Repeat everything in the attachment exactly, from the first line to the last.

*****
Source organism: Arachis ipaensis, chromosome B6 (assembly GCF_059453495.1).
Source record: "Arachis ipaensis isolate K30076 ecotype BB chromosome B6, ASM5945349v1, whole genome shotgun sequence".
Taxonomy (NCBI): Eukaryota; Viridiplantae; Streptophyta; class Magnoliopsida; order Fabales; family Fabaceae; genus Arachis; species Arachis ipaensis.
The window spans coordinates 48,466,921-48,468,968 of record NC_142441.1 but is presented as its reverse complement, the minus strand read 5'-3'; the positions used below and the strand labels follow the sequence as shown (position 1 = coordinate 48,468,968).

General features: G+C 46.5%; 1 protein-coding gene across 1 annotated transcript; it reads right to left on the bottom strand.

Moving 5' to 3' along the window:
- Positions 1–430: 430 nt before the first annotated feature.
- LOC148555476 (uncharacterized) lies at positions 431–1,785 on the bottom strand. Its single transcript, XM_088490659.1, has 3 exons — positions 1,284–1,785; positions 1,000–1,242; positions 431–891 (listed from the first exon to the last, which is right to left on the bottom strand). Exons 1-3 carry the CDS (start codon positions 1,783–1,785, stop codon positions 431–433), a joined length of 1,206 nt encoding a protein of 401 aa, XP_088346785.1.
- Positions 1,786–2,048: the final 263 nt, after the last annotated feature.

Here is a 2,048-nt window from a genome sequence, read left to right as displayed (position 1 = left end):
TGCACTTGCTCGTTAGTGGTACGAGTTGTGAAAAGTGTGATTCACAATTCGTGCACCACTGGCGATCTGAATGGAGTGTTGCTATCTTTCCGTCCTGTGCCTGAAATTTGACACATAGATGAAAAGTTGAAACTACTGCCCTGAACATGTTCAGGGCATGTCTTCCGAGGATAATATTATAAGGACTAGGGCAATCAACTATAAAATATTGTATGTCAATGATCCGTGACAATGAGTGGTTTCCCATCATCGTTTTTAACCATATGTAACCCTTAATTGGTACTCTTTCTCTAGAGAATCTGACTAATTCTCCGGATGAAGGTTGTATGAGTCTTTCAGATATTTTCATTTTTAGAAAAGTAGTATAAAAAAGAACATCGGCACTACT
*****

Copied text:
Source organism: Arachis ipaensis, chromosome B6 (assembly GCF_059453495.1).
Source record: "Arachis ipaensis isolate K30076 ecotype BB chromosome B6, ASM5945349v1, whole genome shotgun sequence".
Taxonomy (NCBI): Eukaryota; Viridiplantae; Streptophyta; class Magnoliopsida; order Fabales; family Fabaceae; genus Arachis; species Arachis ipaensis.
The window spans coordinates 48,466,921-48,468,968 of record NC_142441.1 but is presented as its reverse complement, the minus strand read 5'-3'; the positions used below and the strand labels follow the sequence as shown (position 1 = coordinate 48,468,968).

General features: G+C 46.5%; 1 protein-coding gene across 1 annotated transcript; it reads right to left on the bottom strand.

Moving 5' to 3' along the window:
- Positions 1–430: 430 nt before the first annotated feature.
- LOC148555476 (uncharacterized) lies at positions 431–1,785 on the bottom strand. Its single transcript, XM_088490659.1, has 3 exons — positions 1,284–1,785; positions 1,000–1,242; positions 431–891 (listed from the first exon to the last, which is right to left on the bottom strand). Exons 1-3 carry the CDS (start codon positions 1,783–1,785, stop codon positions 431–433), a joined length of 1,206 nt encoding a protein of 401 aa, XP_088346785.1.
- Positions 1,786–2,048: the final 263 nt, after the last annotated feature.

Here is a 2,048-nt window from a genome sequence, read left to right as displayed (position 1 = left end):
TGCACTTGCTCGTTAGTGGTACGAGTTGTGAAAAGTGTGATTCACAATTCGTGCACCACTGGCGATCTGAATGGAGTGTTGCTATCTTTCCGTCCTGTGCCTGAAATTTGACACATAGATGAAAAGTTGAAACTACTGCCCTGAACATGTTCAGGGCATGTCTTCCGAGGATAATATTATAAGGACTAGGGCAATCAACTATAAAATATTGTATGTCAATGATCCGTGACAATGAGTGGTTTCCCATCATCGTTTTTAACCATATGTAACCCTTAATTGGTACTCTTTCTCTAGAGAATCTGACTAATTCTCCGGATGAAGGTTGTATGAGTCTTTCAGATATTTTCATTTTTAGAAAAGTAGTATAAAAAAGAACATCGGCACTACT